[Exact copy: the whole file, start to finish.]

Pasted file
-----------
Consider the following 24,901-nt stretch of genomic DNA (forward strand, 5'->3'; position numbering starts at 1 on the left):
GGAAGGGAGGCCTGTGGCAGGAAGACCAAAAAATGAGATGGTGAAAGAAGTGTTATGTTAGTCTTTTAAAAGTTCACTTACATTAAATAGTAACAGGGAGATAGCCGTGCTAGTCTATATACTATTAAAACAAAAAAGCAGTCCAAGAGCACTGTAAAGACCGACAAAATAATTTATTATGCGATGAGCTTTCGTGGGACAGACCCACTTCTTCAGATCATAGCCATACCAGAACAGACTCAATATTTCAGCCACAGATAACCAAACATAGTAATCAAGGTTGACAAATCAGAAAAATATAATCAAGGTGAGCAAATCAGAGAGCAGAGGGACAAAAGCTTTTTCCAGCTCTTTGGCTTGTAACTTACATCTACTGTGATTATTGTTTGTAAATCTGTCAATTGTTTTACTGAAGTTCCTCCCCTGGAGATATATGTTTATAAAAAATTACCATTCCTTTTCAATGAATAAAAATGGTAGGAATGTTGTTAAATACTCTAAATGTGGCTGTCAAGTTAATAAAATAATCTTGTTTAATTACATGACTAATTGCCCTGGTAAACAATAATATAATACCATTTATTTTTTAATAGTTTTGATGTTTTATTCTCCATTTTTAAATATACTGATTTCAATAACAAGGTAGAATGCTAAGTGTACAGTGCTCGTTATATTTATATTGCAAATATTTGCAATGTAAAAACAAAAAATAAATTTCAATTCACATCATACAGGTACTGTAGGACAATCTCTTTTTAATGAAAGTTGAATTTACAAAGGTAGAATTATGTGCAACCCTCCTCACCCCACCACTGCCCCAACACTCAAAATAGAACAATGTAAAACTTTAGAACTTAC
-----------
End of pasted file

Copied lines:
Consider the following 24,901-nt stretch of genomic DNA (forward strand, 5'->3'; position numbering starts at 1 on the left):
GGAAGGGAGGCCTGTGGCAGGAAGACCAAAAAATGAGATGGTGAAAGAAGTGTTATGTTAGTCTTTTAAAAGTTCACTTACATTAAATAGTAACAGGGAGATAGCCGTGCTAGTCTATATACTATTAAAACAAAAAAGCAGTCCAAGAGCACTGTAAAGACCGACAAAATAATTTATTATGCGATGAGCTTTCGTGGGACAGACCCACTTCTTCAGATCATAGCCATACCAGAACAGACTCAATATTTCAGCCACAGATAACCAAACATAGTAATCAAGGTTGACAAATCAGAAAAATATAATCAAGGTGAGCAAATCAGAGAGCAGAGGGACAAAAGCTTTTTCCAGCTCTTTGGCTTGTAACTTACATCTACTGTGATTATTGTTTGTAAATCTGTCAATTGTTTTACTGAAGTTCCTCCCCTGGAGATATATGTTTATAAAAAATTACCATTCCTTTTCAATGAATAAAAATGGTAGGAATGTTGTTAAATACTCTAAATGTGGCTGTCAAGTTAATAAAATAATCTTGTTTAATTACATGACTAATTGCCCTGGTAAACAATAATATAATACCATTTATTTTTTAATAGTTTTGATGTTTTATTCTCCATTTTTAAATATACTGATTTCAATAACAAGGTAGAATGCTAAGTGTACAGTGCTCGTTATATTTATATTGCAAATATTTGCAATGTAAAAACAAAAAATAAATTTCAATTCACATCATACAGGTACTGTAGGACAATCTCTTTTTAATGAAAGTTGAATTTACAAAGGTAGAATTATGTGCAACCCTCCTCACCCCACCACTGCCCCAACACTCAAAATAGAACAATGTAAAACTTTAGAACTTAC